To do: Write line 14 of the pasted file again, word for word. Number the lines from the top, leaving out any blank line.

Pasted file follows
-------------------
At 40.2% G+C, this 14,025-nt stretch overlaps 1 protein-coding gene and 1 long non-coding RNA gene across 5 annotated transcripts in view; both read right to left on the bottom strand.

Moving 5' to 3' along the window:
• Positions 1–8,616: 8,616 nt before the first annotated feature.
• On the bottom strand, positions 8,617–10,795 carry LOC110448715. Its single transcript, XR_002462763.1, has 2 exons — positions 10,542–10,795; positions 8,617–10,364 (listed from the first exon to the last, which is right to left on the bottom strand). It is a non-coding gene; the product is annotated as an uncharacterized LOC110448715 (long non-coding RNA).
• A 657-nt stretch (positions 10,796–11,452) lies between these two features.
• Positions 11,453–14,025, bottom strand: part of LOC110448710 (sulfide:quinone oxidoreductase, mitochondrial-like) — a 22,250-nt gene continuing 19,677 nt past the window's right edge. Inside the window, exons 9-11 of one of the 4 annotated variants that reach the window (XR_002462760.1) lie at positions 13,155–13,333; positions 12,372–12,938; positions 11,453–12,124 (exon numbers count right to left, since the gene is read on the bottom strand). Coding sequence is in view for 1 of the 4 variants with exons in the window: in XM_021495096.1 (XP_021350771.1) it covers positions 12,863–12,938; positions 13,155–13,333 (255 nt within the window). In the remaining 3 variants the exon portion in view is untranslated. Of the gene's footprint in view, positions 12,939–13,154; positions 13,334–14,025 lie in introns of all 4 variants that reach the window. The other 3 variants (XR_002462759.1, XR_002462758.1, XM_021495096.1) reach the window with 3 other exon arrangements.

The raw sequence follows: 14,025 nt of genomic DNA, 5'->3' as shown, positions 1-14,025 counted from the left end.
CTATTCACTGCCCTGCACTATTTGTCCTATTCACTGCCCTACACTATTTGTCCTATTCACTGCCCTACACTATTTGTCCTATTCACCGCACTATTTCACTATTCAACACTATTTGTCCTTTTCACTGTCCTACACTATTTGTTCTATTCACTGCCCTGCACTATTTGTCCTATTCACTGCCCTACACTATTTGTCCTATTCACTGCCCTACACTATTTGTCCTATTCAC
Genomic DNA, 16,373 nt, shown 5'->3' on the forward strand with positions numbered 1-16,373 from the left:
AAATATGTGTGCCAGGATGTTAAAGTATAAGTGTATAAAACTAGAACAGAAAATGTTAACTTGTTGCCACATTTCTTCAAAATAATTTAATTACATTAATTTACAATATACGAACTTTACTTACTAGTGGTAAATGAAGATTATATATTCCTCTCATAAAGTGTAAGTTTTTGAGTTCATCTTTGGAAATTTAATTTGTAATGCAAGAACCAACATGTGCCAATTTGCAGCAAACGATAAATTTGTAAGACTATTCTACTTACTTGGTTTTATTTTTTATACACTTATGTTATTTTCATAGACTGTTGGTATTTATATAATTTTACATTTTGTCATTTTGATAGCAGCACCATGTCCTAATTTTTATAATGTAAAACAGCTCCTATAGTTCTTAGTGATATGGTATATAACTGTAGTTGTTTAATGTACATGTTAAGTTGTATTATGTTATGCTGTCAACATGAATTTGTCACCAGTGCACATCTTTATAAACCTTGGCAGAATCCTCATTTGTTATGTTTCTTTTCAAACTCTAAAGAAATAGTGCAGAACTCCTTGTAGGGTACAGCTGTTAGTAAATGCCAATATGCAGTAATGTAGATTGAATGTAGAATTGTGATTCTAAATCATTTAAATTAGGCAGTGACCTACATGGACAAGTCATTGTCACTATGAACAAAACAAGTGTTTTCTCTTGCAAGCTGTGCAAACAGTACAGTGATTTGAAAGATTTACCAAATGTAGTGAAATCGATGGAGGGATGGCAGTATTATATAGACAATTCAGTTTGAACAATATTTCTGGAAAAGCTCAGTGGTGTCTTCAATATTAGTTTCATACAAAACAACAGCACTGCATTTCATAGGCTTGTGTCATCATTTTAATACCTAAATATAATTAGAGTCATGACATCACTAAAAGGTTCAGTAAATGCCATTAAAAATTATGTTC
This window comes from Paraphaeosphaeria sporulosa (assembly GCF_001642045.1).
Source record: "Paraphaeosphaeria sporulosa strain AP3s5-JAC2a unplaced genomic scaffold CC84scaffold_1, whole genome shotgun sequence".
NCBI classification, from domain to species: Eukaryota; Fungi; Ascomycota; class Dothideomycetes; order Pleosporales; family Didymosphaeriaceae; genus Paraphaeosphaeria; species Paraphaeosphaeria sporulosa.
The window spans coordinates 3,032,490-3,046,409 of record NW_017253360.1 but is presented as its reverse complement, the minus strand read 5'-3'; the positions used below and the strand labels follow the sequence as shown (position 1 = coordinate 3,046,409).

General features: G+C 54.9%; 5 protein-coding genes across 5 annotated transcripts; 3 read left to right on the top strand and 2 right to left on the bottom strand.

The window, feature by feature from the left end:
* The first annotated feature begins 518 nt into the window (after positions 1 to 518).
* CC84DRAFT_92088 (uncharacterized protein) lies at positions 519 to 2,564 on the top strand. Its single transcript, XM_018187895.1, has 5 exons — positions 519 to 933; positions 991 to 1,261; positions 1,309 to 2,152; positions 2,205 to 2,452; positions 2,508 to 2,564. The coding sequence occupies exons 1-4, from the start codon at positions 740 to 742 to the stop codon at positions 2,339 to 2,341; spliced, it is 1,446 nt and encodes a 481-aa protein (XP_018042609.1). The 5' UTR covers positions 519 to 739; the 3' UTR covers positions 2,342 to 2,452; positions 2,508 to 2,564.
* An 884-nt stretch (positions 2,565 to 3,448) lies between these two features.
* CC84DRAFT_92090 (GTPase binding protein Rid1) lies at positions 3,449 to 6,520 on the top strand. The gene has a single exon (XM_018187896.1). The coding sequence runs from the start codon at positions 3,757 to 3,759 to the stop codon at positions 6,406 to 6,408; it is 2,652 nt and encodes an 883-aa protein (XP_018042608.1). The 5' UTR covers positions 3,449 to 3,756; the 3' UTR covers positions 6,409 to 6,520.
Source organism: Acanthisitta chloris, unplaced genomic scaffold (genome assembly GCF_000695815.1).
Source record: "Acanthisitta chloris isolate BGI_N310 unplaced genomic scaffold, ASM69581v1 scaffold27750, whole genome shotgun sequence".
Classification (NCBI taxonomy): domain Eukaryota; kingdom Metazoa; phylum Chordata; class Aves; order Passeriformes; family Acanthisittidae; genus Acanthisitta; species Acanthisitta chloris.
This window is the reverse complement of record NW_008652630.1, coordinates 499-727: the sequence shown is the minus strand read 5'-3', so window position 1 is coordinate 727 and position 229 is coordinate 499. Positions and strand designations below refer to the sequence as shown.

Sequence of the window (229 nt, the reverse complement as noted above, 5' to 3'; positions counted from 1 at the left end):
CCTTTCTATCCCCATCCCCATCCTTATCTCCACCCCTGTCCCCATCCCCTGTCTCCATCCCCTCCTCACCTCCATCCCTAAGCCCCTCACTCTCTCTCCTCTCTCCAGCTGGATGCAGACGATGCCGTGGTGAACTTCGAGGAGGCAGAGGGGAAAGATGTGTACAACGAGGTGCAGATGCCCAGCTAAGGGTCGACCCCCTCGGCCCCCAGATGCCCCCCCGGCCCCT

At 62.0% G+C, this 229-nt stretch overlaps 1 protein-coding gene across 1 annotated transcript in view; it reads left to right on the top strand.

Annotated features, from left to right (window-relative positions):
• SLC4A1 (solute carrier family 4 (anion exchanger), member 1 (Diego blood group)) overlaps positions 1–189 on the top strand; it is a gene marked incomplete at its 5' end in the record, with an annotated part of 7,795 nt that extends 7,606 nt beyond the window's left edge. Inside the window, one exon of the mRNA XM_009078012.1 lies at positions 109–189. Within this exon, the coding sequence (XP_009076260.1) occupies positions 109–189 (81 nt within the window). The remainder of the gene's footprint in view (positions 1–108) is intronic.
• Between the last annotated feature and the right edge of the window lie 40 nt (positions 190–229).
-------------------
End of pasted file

The window spans coordinates 3,032,490-3,046,409 of record NW_017253360.1 but is presented as its reverse complement, the minus strand read 5'-3'; the positions used below and the strand labels follow the sequence as shown (position 1 = coordinate 3,046,409).